Date:17 May 2018 - 18 May 2018
Venue:Asia Research Institute, Seminar Room
AS8, Level 4, 10 Kent Ridge Crescent, Singapore 119260
SUBMISSION DEADLINE | 17 OCTOBER 2017
The weather plays an often underestimated, yet vitally important role in human history. Climate has been considered an explanation for almost every aspect of society and culture, from causing disease to determining racial characteristics historically. Extremes of weather, especially those experienced in Asia including typhoons and monsoon rains, have also had a major impact on society. In urban areas, the weather has contributed to urban destruction and shaped resultant urban rebuilding and planning. In the port and coastal cities of Asia, the need to understand those extremes also led to pioneering scientific developments in the fields of meteorology and maritime science. In the modern Anthropocene, the need to understand the history of the climate and all its associated impacts is ever more critical.
Climate and weather history are still considered emerging fields despite some precedent from the sciences and arguably, studies in this field have disproportionately favoured Northern Europe, in large part because of the greater availability and accessibility of records for this region. There are still many knowledge gaps for Asia however, partly because of the paucity of records in comparison to Europe, because many archives have either been restricted or have only relatively recently been opened, but also because regional scholars have overly focused on teleological nationalistic explorations of the past.
The aim of this conference therefore is to explore the role of the weather in the history of anthropogenic Asia. It ties in with current historiographical trends that explore scientific history as a globally linked enterprise, one that crossed different national and imperial borders. It also sees Asia as critical to the development of global meteorological science: understanding extremes such as typhoons were essential to trade, economy and society. Despite the centrality of extreme weather to urban Asia historically (and in the present day) however, this field remains relatively under researched. The panels adopt an interdisciplinary approach, appealing to historians, social scientists and natural scientists with an interest in events and trends in the history of climate changes and extremes of weather, to suggest what an enhanced understanding of the past might teach us about managing and adapting to current climatic challenges. This helps us to fill a gap between different disciplines, especially meteorologists and scientist who are more concerned with quantified data and historian and/or social scientists who put more emphasis on socio-political aspects of climate and climate change.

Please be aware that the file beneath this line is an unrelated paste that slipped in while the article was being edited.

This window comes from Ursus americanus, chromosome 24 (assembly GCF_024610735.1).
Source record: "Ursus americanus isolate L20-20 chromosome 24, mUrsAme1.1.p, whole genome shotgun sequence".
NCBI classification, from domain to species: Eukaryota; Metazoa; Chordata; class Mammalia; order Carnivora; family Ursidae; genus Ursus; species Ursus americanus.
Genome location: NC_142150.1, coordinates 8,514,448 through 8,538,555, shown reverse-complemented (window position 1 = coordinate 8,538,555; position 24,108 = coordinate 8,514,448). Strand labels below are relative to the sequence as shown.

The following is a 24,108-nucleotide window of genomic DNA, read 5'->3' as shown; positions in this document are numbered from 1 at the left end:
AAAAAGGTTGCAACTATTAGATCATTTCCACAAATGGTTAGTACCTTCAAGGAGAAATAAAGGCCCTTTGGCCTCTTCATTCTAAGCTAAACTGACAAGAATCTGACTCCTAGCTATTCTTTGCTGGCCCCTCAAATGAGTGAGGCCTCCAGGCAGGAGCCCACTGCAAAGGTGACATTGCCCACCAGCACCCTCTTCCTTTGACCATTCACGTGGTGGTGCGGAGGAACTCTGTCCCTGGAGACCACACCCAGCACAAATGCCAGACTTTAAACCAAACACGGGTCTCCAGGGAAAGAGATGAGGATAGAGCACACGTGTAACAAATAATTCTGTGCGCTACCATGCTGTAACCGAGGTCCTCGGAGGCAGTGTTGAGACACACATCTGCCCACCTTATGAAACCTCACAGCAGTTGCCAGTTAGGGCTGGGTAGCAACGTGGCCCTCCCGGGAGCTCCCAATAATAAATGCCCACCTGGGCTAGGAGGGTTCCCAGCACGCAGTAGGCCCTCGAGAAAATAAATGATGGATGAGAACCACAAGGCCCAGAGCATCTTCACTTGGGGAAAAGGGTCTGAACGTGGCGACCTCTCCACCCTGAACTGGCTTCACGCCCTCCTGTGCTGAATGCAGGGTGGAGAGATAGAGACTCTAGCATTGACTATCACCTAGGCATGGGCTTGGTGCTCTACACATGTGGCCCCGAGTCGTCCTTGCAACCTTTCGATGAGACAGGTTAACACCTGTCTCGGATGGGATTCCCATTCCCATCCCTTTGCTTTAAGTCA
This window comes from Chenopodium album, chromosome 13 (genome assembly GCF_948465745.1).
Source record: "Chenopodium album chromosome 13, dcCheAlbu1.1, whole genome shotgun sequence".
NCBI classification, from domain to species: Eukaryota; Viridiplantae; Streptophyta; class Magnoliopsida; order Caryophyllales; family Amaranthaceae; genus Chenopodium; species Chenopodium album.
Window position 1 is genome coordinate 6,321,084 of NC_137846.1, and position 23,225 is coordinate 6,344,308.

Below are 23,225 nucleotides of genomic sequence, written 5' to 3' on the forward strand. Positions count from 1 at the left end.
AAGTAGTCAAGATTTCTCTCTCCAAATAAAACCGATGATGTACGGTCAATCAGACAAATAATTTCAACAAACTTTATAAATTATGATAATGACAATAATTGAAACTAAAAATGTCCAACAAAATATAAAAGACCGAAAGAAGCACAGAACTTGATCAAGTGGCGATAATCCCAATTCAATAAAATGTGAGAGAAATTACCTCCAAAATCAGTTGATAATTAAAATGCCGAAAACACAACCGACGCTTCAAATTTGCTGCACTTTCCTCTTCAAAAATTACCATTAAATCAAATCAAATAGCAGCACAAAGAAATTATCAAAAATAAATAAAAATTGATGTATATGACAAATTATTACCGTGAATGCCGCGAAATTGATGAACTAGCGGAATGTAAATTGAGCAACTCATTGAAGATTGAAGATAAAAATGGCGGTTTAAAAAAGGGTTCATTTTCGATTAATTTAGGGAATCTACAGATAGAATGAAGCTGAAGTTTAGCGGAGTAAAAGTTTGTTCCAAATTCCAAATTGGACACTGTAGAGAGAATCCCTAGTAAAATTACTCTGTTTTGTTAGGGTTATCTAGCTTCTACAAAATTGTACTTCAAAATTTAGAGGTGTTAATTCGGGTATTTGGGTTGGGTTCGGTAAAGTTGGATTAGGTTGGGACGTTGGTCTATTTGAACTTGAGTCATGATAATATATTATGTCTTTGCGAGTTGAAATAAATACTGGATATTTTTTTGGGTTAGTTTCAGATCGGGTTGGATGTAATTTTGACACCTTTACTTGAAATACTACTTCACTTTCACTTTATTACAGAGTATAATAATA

In this conference, we seek to gain a better understanding of the following themes:
- Asian Extremes: Weather as a Driver of Change
- Imperial Meteorology: A Global Science
- Culture, Climate and Weather
- Weather History and the Modern-Day: Integrating History and Science in the Anthropocene
SUBMISSION OF PROPOSALS
Submissions should include a title, an abstract of no more than 250 words and a brief biography including name, institutional affiliation, and email contact. Please note that only previously unpublished papers or those not already committed elsewhere can be accepted. The organizers plan to publish a special issue with selected papers presented in this conference. By participating in the conference you agree to participate in the future publication plans (special issue/journal) of the organizers. The organizers will provide hotel accommodation for three nights and a contribution towards airfare for accepted paper participants (one author per paper).
Please submit your proposal, using the provided proposal template to Dr Fiona Williamson at email@example.com and Sharon at firstname.lastname@example.org by 17 October 2017. Notifications of acceptance will be sent out by 17 November 2017.
Dr Fiona Williamson
Asia Research Institute, National University of Singapore
E | email@example.com
Assoc Prof Gregory Clancey
Asia Research Institute, and Tembusu College, National University of Singapore